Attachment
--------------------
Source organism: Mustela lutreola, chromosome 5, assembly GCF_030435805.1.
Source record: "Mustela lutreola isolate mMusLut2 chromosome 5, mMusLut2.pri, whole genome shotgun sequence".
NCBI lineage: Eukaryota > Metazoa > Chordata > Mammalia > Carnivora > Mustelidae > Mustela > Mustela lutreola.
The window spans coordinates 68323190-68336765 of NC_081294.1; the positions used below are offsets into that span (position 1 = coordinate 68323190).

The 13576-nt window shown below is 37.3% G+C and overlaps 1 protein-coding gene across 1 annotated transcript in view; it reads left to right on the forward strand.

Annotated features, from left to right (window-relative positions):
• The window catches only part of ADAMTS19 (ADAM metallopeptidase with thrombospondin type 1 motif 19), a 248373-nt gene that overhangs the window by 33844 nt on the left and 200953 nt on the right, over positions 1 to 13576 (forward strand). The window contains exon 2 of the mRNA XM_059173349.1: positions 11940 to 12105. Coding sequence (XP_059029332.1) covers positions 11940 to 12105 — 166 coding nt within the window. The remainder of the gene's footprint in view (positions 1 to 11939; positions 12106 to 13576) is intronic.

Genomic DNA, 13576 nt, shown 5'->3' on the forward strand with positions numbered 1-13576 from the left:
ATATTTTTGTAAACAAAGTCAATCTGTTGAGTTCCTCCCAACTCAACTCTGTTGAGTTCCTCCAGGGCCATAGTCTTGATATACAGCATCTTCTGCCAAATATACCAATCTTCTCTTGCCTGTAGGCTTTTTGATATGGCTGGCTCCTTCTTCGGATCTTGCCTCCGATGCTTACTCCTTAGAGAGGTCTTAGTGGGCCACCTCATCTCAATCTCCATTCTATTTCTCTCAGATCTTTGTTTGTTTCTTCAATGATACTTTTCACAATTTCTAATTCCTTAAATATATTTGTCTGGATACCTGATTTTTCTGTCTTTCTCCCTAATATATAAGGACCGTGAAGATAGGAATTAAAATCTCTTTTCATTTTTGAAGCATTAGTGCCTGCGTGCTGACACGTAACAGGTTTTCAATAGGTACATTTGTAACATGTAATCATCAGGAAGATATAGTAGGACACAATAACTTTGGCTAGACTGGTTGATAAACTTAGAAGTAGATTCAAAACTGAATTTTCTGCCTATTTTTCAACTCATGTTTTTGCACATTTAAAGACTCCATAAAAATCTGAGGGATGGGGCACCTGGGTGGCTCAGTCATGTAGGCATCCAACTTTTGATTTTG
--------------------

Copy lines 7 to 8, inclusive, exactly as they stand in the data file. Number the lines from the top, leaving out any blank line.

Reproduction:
• The window catches only part of ADAMTS19 (ADAM metallopeptidase with thrombospondin type 1 motif 19), a 248373-nt gene that overhangs the window by 33844 nt on the left and 200953 nt on the right, over positions 1 to 13576 (forward strand). The window contains exon 2 of the mRNA XM_059173349.1: positions 11940 to 12105. Coding sequence (XP_059029332.1) covers positions 11940 to 12105 — 166 coding nt within the window. The remainder of the gene's footprint in view (positions 1 to 11939; positions 12106 to 13576) is intronic.

Genomic DNA, 13576 nt, shown 5'->3' on the forward strand with positions numbered 1-13576 from the left: